“In every child is the seed that will mature to an adult.” ~ Maria Montessori
Dr. Maria Montessori recognized the spontaneous interest that arises within each child at this age. It is through the child’s interest and active engagement that the love of learning arises. The following areas of learning in our Montessori environment are designed to satisfy the needs of a young child’s sensitive periods of order, independence, concentration, coordination, and exploration.
Exercises such as pouring, spooning, dusting, buttoning, zipping, and table setting are introduced early, providing opportunities for children to care for themselves and their environment. Lessons of grace and courtesy are practiced daily to help toddlers learn about sharing and how to be considerate of others. The children care for the outside environment through gardening activities such as planting, digging, raking, and watering.
Aids to Independence
These exercises help the child gain independence and develop the powers of focus and concentration, along with fine and gross motor movement.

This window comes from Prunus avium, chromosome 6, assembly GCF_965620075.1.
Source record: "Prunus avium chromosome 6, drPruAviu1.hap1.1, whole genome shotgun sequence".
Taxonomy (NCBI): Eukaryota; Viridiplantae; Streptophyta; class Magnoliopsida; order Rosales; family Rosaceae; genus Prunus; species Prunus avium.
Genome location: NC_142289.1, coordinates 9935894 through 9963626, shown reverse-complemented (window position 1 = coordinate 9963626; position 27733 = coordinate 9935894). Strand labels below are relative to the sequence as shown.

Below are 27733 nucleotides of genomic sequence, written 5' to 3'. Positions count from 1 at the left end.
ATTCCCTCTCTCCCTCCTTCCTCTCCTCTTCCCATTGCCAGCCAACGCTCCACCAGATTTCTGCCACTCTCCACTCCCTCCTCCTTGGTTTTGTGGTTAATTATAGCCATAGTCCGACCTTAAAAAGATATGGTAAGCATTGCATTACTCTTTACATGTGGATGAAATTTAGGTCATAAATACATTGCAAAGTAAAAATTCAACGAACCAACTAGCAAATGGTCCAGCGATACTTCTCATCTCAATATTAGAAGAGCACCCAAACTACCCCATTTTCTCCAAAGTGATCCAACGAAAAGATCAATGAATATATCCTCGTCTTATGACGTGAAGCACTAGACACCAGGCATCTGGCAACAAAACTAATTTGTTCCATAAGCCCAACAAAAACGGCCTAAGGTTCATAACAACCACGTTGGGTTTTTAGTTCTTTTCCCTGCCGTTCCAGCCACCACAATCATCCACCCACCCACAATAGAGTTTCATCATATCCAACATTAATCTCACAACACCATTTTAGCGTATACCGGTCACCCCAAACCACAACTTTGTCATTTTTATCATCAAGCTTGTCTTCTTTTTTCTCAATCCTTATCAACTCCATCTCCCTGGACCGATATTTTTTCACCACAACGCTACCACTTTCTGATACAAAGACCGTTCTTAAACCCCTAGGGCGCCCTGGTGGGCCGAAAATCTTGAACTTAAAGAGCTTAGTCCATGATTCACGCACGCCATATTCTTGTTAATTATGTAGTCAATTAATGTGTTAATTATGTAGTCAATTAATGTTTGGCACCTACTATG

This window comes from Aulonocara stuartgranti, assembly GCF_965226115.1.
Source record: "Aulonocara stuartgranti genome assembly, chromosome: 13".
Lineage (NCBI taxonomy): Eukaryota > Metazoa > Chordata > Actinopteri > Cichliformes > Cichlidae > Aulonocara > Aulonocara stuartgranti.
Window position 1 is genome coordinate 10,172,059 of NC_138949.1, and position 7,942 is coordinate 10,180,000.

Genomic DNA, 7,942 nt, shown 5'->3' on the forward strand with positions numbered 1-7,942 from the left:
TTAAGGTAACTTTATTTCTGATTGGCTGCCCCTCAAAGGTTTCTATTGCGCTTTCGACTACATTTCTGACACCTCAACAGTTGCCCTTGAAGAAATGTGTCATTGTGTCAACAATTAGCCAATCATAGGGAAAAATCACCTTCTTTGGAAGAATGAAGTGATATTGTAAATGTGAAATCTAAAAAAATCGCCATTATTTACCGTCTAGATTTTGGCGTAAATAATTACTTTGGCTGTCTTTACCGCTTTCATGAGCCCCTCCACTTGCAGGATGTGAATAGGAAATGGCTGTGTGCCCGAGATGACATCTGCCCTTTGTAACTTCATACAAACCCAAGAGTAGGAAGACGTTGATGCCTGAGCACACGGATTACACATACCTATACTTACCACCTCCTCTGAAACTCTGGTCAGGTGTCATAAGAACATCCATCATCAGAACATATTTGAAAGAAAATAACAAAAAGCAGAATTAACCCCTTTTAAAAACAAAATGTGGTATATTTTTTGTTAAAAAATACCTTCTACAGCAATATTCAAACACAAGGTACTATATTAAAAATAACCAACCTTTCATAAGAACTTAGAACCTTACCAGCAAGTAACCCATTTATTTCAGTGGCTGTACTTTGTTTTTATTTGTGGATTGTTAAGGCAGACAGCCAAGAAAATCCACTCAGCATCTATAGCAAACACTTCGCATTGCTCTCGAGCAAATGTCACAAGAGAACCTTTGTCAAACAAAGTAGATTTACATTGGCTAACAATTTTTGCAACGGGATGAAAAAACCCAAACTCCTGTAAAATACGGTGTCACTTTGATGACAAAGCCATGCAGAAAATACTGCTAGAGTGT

Toddlers learn very effectively through their senses. Our materials and activities stimulate sensory discovery and description, while exploiting the child’s natural desire to explore, classify, and order their surroundings. Some of these activities include: knobbed cylinders, puzzles, stacking exercises, and matching by shape, size, color, and texture.
Toddlerhood is a sensitive period for language. The toddler classroom has many creative and unique materials that aid the child to expand their growing language skills. Sandpaper letters help the child learn the phonetics of the alphabet. By participating in conversations, listening to stories, classifying objects, and learning songs and poems, they nurture their budding language skills.
The toddler uses hands on materials for learning concrete math concepts. He is introduced to numerals 1-10, quantities, symbols, and the meaning of zero.
Toddlers experiment with many different art mediums to express creativity and to develop fine motor skills. Language skills are further enforced through the child’s description of the art and its personal meaning.
Children acquire new languages most naturally at this age. During the infant and toddler phase of brain development, music is another “language” that stimulates mathematical ability and promotes vocabulary acquisition and speaking skills. Music is played throughout the day. Children learn new songs, old favorites, and play instruments.